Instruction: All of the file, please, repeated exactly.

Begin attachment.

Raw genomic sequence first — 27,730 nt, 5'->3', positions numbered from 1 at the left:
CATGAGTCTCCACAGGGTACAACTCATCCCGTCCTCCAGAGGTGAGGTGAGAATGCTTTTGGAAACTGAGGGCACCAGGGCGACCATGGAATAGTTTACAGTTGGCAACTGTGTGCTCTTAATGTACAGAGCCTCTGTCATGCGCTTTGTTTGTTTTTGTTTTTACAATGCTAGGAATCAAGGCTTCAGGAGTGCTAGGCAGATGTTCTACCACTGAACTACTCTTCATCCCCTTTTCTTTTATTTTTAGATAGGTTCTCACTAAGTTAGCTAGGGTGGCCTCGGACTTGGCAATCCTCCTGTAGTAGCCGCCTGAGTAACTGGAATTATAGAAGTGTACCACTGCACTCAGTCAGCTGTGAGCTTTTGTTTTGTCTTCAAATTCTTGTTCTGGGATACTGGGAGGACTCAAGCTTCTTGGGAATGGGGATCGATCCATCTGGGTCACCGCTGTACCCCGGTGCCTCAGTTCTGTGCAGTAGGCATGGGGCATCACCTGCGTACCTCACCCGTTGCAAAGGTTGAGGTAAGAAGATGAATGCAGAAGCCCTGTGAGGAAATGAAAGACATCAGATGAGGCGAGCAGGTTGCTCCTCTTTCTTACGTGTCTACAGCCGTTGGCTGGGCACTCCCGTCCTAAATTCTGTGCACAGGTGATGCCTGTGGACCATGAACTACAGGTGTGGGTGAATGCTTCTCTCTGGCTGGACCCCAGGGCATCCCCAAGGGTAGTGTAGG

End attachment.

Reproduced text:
Raw genomic sequence first — 27,730 nt, 5'->3', positions numbered from 1 at the left:
CATGAGTCTCCACAGGGTACAACTCATCCCGTCCTCCAGAGGTGAGGTGAGAATGCTTTTGGAAACTGAGGGCACCAGGGCGACCATGGAATAGTTTACAGTTGGCAACTGTGTGCTCTTAATGTACAGAGCCTCTGTCATGCGCTTTGTTTGTTTTTGTTTTTACAATGCTAGGAATCAAGGCTTCAGGAGTGCTAGGCAGATGTTCTACCACTGAACTACTCTTCATCCCCTTTTCTTTTATTTTTAGATAGGTTCTCACTAAGTTAGCTAGGGTGGCCTCGGACTTGGCAATCCTCCTGTAGTAGCCGCCTGAGTAACTGGAATTATAGAAGTGTACCACTGCACTCAGTCAGCTGTGAGCTTTTGTTTTGTCTTCAAATTCTTGTTCTGGGATACTGGGAGGACTCAAGCTTCTTGGGAATGGGGATCGATCCATCTGGGTCACCGCTGTACCCCGGTGCCTCAGTTCTGTGCAGTAGGCATGGGGCATCACCTGCGTACCTCACCCGTTGCAAAGGTTGAGGTAAGAAGATGAATGCAGAAGCCCTGTGAGGAAATGAAAGACATCAGATGAGGCGAGCAGGTTGCTCCTCTTTCTTACGTGTCTACAGCCGTTGGCTGGGCACTCCCGTCCTAAATTCTGTGCACAGGTGATGCCTGTGGACCATGAACTACAGGTGTGGGTGAATGCTTCTCTCTGGCTGGACCCCAGGGCATCCCCAAGGGTAGTGTAGG